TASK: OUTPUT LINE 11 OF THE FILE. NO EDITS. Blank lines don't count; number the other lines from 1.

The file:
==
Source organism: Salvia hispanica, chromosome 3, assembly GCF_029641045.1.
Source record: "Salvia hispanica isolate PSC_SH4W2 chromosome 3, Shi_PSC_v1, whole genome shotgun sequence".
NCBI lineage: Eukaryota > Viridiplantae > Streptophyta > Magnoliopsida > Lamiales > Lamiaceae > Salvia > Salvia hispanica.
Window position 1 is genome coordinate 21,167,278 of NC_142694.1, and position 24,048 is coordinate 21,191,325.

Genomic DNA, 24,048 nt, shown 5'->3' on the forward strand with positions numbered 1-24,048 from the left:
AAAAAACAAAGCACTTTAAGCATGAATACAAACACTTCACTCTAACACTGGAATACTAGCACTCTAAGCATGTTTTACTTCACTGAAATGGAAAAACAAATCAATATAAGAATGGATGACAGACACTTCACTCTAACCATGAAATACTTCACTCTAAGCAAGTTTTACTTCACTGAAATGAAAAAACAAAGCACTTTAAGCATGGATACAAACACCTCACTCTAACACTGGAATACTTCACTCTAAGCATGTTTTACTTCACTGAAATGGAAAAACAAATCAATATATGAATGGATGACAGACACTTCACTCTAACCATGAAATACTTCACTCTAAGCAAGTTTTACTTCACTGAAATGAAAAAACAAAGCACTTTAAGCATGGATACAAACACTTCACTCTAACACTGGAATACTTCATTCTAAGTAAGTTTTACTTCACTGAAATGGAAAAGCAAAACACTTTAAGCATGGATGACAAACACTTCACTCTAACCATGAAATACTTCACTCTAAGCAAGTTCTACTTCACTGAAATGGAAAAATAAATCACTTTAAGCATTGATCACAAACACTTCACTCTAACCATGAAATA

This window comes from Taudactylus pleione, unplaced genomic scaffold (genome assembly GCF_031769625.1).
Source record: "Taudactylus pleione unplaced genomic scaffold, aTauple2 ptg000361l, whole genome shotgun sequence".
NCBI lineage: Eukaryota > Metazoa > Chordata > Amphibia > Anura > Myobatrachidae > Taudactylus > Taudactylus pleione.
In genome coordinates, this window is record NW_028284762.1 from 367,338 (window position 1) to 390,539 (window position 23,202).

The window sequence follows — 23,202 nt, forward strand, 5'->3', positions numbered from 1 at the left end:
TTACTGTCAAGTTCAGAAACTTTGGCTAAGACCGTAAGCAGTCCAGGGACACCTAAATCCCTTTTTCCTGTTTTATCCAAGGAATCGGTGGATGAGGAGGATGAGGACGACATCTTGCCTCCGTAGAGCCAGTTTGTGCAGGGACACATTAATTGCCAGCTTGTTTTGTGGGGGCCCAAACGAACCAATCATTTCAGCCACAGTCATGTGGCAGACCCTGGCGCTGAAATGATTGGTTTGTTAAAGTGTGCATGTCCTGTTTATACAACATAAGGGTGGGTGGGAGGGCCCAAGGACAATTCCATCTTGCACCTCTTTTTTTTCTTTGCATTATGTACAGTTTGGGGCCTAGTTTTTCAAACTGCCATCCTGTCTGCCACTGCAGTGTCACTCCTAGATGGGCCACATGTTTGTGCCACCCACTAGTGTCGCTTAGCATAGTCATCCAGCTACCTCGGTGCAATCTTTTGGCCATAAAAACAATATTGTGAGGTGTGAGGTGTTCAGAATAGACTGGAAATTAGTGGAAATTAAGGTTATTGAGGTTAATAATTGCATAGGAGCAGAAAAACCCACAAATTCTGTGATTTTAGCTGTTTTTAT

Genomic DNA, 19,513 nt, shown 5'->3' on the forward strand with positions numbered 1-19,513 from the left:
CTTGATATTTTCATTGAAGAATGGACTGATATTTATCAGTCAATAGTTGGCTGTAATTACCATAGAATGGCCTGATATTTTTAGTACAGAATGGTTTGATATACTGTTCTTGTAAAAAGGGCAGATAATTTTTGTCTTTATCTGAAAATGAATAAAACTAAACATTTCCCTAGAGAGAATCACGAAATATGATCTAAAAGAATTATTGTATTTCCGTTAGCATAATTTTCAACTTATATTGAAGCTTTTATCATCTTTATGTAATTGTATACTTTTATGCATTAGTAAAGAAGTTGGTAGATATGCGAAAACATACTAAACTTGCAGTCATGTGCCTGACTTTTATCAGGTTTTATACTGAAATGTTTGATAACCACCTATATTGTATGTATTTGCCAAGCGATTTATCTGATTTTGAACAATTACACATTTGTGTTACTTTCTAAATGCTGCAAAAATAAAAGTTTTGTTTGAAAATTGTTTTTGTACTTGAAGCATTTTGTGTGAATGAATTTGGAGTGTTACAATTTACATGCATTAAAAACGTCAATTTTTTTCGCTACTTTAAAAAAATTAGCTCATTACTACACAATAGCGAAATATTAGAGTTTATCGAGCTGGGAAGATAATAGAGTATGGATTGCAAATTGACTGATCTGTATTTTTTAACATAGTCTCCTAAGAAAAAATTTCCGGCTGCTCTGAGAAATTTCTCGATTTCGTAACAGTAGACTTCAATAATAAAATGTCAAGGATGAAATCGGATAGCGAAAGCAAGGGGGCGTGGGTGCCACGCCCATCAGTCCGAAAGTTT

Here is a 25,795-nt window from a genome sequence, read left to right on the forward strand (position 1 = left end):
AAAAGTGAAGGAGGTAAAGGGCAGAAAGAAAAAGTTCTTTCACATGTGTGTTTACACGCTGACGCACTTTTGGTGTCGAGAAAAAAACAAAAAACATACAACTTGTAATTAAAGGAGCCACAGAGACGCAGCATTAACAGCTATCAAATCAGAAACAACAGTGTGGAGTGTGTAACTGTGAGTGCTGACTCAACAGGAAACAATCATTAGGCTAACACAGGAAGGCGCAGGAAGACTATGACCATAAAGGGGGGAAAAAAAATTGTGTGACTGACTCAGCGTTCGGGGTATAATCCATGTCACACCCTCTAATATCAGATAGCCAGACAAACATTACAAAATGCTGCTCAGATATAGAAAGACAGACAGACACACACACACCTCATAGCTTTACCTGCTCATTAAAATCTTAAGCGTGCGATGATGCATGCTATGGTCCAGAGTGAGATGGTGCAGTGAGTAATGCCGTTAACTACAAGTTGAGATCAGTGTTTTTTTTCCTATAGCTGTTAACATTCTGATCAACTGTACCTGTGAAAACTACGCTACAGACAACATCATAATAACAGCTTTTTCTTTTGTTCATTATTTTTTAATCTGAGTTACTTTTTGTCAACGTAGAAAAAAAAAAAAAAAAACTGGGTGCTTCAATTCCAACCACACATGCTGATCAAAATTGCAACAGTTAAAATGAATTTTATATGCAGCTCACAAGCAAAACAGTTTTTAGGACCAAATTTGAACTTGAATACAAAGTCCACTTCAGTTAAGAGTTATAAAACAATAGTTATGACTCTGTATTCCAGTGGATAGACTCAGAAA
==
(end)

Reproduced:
The window sequence follows — 23,202 nt, forward strand, 5'->3', positions numbered from 1 at the left end: